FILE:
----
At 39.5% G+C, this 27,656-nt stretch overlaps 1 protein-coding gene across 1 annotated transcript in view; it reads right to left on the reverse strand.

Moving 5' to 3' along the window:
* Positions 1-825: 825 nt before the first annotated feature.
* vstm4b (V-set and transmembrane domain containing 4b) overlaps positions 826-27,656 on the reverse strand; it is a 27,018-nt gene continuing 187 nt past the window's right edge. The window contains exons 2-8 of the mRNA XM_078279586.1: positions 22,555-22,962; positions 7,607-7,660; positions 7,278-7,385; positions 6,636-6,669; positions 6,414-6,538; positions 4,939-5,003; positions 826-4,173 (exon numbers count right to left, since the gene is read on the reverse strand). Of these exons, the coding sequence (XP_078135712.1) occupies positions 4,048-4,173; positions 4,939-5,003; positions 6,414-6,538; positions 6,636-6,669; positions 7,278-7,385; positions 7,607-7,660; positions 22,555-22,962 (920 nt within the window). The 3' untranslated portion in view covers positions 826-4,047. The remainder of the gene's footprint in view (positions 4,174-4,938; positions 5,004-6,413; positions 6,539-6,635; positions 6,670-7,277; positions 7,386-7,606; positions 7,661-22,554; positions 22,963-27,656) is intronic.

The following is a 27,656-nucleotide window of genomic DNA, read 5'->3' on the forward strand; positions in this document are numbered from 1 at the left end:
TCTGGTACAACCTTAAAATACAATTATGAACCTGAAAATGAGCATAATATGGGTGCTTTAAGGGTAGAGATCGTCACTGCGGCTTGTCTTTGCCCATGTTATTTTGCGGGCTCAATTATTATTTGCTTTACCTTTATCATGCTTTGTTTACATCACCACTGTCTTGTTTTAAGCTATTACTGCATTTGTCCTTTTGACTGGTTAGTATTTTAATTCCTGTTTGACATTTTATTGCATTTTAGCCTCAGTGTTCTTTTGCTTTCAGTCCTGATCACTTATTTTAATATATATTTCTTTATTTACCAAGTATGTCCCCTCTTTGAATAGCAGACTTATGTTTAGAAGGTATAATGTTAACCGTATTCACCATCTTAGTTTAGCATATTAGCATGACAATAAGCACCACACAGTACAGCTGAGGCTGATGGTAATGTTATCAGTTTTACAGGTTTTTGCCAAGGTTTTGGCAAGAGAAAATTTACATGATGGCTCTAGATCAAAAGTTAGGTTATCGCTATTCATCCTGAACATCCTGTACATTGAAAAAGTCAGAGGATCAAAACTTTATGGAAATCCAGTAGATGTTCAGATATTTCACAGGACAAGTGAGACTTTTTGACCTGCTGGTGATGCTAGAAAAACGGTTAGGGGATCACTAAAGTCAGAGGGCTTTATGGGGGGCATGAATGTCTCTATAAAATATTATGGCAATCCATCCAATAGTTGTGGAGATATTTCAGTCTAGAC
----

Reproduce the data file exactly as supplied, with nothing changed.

At 39.5% G+C, this 27,656-nt stretch overlaps 1 protein-coding gene across 1 annotated transcript in view; it reads right to left on the reverse strand.

Moving 5' to 3' along the window:
* Positions 1-825: 825 nt before the first annotated feature.
* vstm4b (V-set and transmembrane domain containing 4b) overlaps positions 826-27,656 on the reverse strand; it is a 27,018-nt gene continuing 187 nt past the window's right edge. The window contains exons 2-8 of the mRNA XM_078279586.1: positions 22,555-22,962; positions 7,607-7,660; positions 7,278-7,385; positions 6,636-6,669; positions 6,414-6,538; positions 4,939-5,003; positions 826-4,173 (exon numbers count right to left, since the gene is read on the reverse strand). Of these exons, the coding sequence (XP_078135712.1) occupies positions 4,048-4,173; positions 4,939-5,003; positions 6,414-6,538; positions 6,636-6,669; positions 7,278-7,385; positions 7,607-7,660; positions 22,555-22,962 (920 nt within the window). The 3' untranslated portion in view covers positions 826-4,047. The remainder of the gene's footprint in view (positions 4,174-4,938; positions 5,004-6,413; positions 6,539-6,635; positions 6,670-7,277; positions 7,386-7,606; positions 7,661-22,554; positions 22,963-27,656) is intronic.

The following is a 27,656-nucleotide window of genomic DNA, read 5'->3' on the forward strand; positions in this document are numbered from 1 at the left end:
TCTGGTACAACCTTAAAATACAATTATGAACCTGAAAATGAGCATAATATGGGTGCTTTAAGGGTAGAGATCGTCACTGCGGCTTGTCTTTGCCCATGTTATTTTGCGGGCTCAATTATTATTTGCTTTACCTTTATCATGCTTTGTTTACATCACCACTGTCTTGTTTTAAGCTATTACTGCATTTGTCCTTTTGACTGGTTAGTATTTTAATTCCTGTTTGACATTTTATTGCATTTTAGCCTCAGTGTTCTTTTGCTTTCAGTCCTGATCACTTATTTTAATATATATTTCTTTATTTACCAAGTATGTCCCCTCTTTGAATAGCAGACTTATGTTTAGAAGGTATAATGTTAACCGTATTCACCATCTTAGTTTAGCATATTAGCATGACAATAAGCACCACACAGTACAGCTGAGGCTGATGGTAATGTTATCAGTTTTACAGGTTTTTGCCAAGGTTTTGGCAAGAGAAAATTTACATGATGGCTCTAGATCAAAAGTTAGGTTATCGCTATTCATCCTGAACATCCTGTACATTGAAAAAGTCAGAGGATCAAAACTTTATGGAAATCCAGTAGATGTTCAGATATTTCACAGGACAAGTGAGACTTTTTGACCTGCTGGTGATGCTAGAAAAACGGTTAGGGGATCACTAAAGTCAGAGGGCTTTATGGGGGGCATGAATGTCTCTATAAAATATTATGGCAATCCATCCAATAGTTGTGGAGATATTTCAGTCTAGAC